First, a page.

I’ll confess that my affection for the Arsenal (the club I came to love in the years between the NASL and MLS) colours my view of the situation, as it does my opinion on the Emirates Cup.  The logic this week among supporters angry over the Open Cup loss has been that Red Bulls management is more concerned with the “competition” in north London than they are with winning our oldest domestic title. But I think the signing of Rost is proof to the contrary. If all that mattered to Red Bull was marketing the brand at the Emirates Cup, surely Mad Jens would be a Bull today.
Fixture congestion is no rationale to choose between the Open Cup and the Emirates Cup.  It’s even less of a reason for the head coach not to bother traveling with his team.  For only fourteen players to be made available in a competitive match is mind-boggling, especially for a club that’s yet to taste a domestic title. Will we be similarly humbled in London? Let’s hope not, though winning the Emirates will merely mean as much as winning the Atlantic. Not a jot. With the Kemsmos fulfilling fantasies at the Theatre of Dreams, the chance to show the world who truly represents New York at the Home of Football is a wonderful opportunity that should be welcomed. But that’s still no reason to blow such a great shot to win the Open Cup, no excuse to treat a domestic title like trash.
It could be worse. We could have lost our first ever Big Apple Derby. At least the Open Cup loss was on the road to another MLS side. 
But we need to make it clear what prize matters most to us. And by “us” I mean both management and supporters. Is it simply to raise the profile of the club?  Locally and/or globally? When Backe said preseason that the objective was the Supporters Shield, reactions were mixed. Noble as such an aspiration might well be, it no longer seems achievable. We’ve just kissed away the second of the three away and supporters need to be vocal now and let management know loud and clear that the US Open Cup is a trophy we crave desperately. Attendance vs. FCNY might be evidence to the contrary, but in various media, banners at the South Ward, emails and calls to ticket reps, and informal conversations to any and all who will listen in the halls at Harrison we need to make ourselves heard on this issue.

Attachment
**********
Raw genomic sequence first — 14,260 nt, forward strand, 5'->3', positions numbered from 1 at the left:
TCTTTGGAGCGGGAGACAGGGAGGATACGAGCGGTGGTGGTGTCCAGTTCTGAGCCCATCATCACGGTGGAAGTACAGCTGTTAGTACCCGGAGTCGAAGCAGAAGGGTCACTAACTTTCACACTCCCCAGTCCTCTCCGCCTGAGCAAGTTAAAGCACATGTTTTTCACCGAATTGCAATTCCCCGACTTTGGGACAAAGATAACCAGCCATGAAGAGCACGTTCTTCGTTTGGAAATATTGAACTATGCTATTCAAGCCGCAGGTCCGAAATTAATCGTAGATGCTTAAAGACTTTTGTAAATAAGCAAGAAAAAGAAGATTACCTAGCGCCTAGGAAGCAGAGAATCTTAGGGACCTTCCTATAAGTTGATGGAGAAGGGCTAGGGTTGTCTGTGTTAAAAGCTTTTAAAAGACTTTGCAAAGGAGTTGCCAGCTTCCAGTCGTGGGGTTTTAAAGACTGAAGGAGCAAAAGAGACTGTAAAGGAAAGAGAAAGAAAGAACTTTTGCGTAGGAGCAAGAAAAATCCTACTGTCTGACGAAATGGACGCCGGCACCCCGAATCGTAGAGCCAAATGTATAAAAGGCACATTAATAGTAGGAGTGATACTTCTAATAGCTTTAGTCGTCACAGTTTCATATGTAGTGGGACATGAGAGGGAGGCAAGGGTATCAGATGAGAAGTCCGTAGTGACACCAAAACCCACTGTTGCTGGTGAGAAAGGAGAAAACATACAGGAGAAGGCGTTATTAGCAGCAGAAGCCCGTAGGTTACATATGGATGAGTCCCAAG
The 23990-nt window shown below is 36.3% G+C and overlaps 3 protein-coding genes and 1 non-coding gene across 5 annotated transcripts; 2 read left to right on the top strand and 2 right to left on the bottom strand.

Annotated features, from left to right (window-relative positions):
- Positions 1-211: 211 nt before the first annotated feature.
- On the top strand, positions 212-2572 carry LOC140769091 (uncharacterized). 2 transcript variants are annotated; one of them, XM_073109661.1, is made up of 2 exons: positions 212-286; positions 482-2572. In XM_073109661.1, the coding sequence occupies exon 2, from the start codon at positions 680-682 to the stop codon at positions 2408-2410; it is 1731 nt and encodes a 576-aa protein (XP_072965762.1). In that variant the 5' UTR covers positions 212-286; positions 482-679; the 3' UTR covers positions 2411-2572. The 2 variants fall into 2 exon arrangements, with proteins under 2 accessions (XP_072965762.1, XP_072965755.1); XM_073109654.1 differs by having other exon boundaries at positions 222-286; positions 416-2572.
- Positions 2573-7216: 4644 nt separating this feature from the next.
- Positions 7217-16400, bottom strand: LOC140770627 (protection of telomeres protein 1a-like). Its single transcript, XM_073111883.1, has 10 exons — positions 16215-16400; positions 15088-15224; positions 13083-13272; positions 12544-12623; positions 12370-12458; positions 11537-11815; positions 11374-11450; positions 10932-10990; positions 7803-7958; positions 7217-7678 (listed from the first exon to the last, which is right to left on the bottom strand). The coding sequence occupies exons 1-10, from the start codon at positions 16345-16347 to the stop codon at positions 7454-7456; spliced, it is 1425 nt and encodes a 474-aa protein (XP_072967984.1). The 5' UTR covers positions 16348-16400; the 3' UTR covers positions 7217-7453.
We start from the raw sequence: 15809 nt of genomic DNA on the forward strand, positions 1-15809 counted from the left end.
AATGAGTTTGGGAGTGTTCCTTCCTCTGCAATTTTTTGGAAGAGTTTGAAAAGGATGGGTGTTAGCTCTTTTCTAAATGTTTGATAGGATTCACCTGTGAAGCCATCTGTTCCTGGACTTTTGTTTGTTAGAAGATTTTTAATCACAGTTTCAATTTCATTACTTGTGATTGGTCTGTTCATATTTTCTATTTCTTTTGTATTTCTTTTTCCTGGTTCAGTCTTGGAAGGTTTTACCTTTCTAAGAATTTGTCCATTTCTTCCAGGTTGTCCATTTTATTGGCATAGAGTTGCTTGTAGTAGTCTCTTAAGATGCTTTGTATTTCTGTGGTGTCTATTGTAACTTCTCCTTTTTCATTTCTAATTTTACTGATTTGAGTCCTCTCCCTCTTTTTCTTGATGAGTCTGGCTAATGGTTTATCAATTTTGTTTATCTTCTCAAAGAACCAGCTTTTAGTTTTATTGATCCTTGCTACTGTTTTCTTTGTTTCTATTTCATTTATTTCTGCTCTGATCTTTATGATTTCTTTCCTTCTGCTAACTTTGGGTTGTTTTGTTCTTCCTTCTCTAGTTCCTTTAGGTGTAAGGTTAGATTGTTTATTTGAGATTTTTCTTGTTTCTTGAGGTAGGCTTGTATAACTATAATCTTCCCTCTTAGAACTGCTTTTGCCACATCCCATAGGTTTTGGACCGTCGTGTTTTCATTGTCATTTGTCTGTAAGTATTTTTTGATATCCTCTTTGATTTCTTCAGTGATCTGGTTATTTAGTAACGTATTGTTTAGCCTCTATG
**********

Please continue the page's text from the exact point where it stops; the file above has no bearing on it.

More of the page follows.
MLS Cup remains the top prize and we still must be considered among the favorites.  As we learned in our very first trip to the playoffs back in 1996, failure in pursuit of that prize isn’t something we have complete control over. The Open Cup was only three wins away. We’re many, many wins away from a shot at lifting the MLS Cup.
What we can control is our quality. And that, frankly, is something we can learn from our trip to London at the end of the month. While some might want to mock us as the Arsenal of MLS, that’s not bad at all. Arsenal represent an aesthetic approach to the game, one that prides itself on style and technical brilliance, that appreciates process as much as product.  Hans Backe’s friend Arsène Wenger might well have fielded a squad of reserves in a domestic cup tie, but he’d damn well be there to ensure they played well and defended the club’s honor.  
And that’s the real travesty of both our Open Cup exit and our signing of our third Designated Player. We embarrassed ourselves by neglecting to field a quality side in Chicago. And we missed the chance to add a quality playmaker, one who would lift both the team’s profile and standard of play.  Regardless of whether or not we break our trophy drought, we should commit to playing the most thrilling, free-flowing version of the Beautiful Game on these shores. Do so with verve, and not only will the core fanbase be pleased, a consistent commitment to excellence will gain this club the attention it needs in this overcrowded sports and entertainment landscape. Being the best team in MLS won’t guarantee we lift the MLS Cup come November. The losses of the past week and our most recent DP signing both show us all we’ve still a long, long way to go before we claim that lofty and elusive prize of being known as the best team on the continent, one that pleases hardcore supporters and neutrals alike. That should be our bullseye.